Watch Mura Masa’s whirling new video for ‘Whenever I Want’

Mura Masa has shared the video for his new single ‘Whenever I Want’ – ahead of a string of upcoming North American tour dates.

The producer, also known as Alex Crossan, shared that ‘Whenever I Want’ draws inspiration from junglism, Jersey club and breakcore to create his unique eclectic sound. The track marks the continuation of his club-oriented era that will see him explore the full spectrum of electronic music with releases on his own new label, Pond Recordings.

The video for the track features club-goers spinning around and dancing to the song’s high-energy beat. The lyrics “I’m allowed to fuck up whenever I want / whenever I want” serve as an anthemic chant.


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The track is the producer’s first solo material since his third album, 2022’s ‘Demon Time’.

He also co-produced PinkPantheress‘ hit ‘Boy’s A Liar‘, which was remixed by Ice Spice and reached the top three on the US Billboard Hot 100 Chart.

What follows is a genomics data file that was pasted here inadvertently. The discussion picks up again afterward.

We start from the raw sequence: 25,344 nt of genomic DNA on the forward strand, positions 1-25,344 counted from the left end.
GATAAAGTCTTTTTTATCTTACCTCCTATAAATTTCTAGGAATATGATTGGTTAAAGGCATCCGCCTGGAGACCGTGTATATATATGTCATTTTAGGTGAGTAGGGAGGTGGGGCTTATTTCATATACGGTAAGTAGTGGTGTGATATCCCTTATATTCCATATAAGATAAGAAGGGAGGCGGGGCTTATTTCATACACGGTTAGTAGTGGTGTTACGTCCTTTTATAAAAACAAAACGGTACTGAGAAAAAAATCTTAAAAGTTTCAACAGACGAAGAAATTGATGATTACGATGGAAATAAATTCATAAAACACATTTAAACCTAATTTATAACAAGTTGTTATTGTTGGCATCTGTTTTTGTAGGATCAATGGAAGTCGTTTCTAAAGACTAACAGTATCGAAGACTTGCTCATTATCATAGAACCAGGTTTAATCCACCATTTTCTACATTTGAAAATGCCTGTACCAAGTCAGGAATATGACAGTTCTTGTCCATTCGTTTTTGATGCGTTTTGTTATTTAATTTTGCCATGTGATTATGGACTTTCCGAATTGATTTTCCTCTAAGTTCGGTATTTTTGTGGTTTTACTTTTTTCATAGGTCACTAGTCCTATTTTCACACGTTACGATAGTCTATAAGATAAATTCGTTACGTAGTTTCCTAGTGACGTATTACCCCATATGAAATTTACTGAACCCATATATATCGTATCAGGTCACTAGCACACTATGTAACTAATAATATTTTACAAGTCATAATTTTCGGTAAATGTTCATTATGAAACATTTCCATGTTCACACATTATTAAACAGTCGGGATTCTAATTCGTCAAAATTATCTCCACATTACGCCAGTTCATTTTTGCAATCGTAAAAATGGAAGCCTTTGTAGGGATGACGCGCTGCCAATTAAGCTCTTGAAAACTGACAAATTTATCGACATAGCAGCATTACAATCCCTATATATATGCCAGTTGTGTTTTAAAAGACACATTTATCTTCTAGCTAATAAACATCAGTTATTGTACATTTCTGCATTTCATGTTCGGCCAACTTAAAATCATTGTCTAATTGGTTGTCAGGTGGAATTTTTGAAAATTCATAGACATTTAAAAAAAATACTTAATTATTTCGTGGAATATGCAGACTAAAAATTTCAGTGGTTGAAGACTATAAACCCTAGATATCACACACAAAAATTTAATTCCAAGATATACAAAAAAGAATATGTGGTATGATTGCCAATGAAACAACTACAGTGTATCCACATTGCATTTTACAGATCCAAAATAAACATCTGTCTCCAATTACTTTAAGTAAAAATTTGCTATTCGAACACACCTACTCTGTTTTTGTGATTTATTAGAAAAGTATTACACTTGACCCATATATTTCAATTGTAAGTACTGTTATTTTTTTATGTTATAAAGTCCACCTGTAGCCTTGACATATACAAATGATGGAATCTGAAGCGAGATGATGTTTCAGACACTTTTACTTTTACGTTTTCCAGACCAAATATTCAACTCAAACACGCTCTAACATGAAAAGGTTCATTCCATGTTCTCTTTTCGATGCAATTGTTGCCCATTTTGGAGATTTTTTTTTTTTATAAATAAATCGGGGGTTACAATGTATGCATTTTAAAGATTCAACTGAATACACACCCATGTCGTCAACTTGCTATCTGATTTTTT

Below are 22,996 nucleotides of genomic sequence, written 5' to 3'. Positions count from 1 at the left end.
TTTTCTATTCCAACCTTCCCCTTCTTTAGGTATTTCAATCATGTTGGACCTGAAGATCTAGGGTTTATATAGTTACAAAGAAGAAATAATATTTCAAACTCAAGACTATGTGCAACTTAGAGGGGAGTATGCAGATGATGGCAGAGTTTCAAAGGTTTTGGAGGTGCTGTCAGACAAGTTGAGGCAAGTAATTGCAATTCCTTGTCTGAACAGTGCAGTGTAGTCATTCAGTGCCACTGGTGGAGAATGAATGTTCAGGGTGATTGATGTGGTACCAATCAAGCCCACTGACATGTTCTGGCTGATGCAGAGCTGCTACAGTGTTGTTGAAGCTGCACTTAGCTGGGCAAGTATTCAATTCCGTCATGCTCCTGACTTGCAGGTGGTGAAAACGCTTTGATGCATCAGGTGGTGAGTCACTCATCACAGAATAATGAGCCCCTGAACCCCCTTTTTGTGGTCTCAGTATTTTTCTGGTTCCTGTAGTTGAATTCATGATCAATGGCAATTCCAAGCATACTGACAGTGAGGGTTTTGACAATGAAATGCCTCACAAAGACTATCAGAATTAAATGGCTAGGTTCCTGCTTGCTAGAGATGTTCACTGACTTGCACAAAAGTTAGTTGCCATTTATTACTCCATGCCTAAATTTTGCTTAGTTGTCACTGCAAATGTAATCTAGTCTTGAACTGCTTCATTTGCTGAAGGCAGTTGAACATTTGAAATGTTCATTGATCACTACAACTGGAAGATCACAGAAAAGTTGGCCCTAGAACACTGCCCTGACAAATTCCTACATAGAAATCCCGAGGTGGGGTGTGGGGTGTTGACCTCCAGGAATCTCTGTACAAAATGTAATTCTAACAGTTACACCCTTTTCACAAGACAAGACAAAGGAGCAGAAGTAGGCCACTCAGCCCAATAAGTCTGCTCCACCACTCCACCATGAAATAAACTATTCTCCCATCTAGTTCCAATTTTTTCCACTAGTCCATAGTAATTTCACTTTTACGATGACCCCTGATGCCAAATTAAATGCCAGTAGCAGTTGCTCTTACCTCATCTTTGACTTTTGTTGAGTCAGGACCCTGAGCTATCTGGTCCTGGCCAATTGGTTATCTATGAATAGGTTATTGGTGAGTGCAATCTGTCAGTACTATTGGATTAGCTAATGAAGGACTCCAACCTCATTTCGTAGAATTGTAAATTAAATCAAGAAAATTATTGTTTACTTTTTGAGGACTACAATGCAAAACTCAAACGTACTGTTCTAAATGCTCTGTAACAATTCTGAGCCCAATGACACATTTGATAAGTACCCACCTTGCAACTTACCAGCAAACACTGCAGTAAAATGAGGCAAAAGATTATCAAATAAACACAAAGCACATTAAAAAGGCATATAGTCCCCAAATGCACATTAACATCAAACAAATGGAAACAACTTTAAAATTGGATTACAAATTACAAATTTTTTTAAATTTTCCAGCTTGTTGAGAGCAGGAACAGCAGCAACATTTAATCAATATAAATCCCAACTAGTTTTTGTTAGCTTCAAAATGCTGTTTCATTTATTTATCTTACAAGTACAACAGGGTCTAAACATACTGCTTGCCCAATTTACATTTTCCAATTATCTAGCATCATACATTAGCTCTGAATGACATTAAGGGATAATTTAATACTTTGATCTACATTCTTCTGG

Along with the new track, Crossan also announced that he will be playing a handful of shows and festivals including both Coachella weekends this year. Check out the dates below and see ticket details here.

7 – Amsterdam, Netherlands, DGTL
14 – Indio, CA, Coachella
19 – Los Angeles, CA, El Rey
20 – San Francisco, CA, 1015 Folsom
21 – Indio, CA, Coachella


In other news, last year the producer revealed that his last album ‘Demon Time’ was inspired by Sonic The Hedgehog.

Speaking to Consequence, Crossan said: “I mean, it’s not a very high-brow answer, but there was an image of Sonic The Hedgehog that I had remembered seeing years ago and I was like… ‘that seems like a cool pose’.”

He continued: “he’s got this circular look, his shoes are kind of bending around and his hair is crazy. So that image of Sonic and the joyfulness that he’s projecting, that became a muse of mine.”

In a four-star review of his 2022 album, NME said: “‘Demon Time’ finds him uniting the cut‘n’splice nature of his earlier electronic music with the emo sensibilities of ‘R.Y.C’. It’s his most genre-hopping effort yet, containing ample nods to the early ‘00s music topping the charts during his childhood while embracing contemporary and future-facing tastes.”

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